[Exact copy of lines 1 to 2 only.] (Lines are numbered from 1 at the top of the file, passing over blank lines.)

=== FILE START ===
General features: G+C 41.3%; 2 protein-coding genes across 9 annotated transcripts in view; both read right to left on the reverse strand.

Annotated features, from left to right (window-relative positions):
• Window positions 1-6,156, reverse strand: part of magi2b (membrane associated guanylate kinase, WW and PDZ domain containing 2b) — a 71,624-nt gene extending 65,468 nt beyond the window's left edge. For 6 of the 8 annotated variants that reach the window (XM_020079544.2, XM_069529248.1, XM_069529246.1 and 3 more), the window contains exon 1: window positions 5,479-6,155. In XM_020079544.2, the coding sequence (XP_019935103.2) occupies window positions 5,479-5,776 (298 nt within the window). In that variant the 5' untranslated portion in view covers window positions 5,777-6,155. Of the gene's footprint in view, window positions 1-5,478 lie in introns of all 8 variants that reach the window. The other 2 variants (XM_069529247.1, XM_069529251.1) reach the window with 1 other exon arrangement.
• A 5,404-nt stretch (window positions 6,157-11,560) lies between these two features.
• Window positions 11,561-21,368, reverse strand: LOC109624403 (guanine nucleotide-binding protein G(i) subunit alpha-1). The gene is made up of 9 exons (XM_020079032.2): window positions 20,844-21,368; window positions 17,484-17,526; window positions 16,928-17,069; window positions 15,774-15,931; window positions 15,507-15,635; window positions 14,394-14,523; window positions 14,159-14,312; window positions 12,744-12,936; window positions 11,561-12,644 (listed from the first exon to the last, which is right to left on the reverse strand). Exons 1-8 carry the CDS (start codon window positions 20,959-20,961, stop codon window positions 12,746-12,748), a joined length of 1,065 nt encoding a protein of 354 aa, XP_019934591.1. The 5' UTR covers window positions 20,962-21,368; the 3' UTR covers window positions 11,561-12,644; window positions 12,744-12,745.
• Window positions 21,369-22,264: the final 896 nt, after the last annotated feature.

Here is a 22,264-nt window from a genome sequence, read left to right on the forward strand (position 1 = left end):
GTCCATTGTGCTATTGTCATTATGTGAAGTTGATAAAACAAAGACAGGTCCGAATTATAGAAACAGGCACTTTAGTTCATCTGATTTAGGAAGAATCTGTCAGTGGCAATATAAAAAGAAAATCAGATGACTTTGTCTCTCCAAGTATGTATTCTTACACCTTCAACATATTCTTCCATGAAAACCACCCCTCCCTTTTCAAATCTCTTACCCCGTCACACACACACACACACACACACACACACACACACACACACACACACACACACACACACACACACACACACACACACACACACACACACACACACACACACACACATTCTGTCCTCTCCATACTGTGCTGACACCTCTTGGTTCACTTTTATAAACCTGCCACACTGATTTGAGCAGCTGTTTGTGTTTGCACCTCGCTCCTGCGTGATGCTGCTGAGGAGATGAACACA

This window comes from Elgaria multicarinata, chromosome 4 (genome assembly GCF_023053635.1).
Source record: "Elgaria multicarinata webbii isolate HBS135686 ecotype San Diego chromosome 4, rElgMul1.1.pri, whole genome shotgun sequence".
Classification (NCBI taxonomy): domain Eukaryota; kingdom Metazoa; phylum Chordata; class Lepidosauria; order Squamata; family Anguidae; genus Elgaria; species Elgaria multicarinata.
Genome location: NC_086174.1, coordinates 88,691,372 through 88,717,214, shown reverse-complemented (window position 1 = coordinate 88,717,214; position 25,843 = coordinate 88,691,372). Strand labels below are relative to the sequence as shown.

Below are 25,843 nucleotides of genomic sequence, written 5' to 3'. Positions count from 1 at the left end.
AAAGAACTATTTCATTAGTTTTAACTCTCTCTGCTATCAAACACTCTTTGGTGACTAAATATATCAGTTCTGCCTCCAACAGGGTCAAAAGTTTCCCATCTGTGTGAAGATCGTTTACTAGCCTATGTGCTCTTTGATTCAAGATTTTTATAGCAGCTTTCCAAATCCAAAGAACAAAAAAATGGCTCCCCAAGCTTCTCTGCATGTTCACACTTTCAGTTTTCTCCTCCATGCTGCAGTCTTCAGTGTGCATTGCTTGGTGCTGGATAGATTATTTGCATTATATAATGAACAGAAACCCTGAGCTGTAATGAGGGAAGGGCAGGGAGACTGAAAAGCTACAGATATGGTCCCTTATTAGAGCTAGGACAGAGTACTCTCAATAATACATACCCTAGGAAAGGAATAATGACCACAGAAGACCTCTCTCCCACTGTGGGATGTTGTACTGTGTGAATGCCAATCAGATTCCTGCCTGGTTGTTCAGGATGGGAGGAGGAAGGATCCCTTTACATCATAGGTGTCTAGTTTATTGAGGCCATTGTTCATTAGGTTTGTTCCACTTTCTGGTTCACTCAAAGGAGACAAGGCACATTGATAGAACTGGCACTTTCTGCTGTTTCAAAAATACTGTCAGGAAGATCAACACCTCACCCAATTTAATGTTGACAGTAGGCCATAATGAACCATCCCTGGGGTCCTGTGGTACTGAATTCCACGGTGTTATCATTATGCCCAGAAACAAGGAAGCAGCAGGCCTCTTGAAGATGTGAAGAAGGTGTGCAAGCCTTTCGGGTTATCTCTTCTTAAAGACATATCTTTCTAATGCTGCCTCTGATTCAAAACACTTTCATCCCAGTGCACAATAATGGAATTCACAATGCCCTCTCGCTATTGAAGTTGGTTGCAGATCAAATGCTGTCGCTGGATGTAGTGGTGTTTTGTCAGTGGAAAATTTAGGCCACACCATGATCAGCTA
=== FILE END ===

General features: G+C 41.3%; 2 protein-coding genes across 9 annotated transcripts in view; both read right to left on the reverse strand.

Annotated features, from left to right (window-relative positions):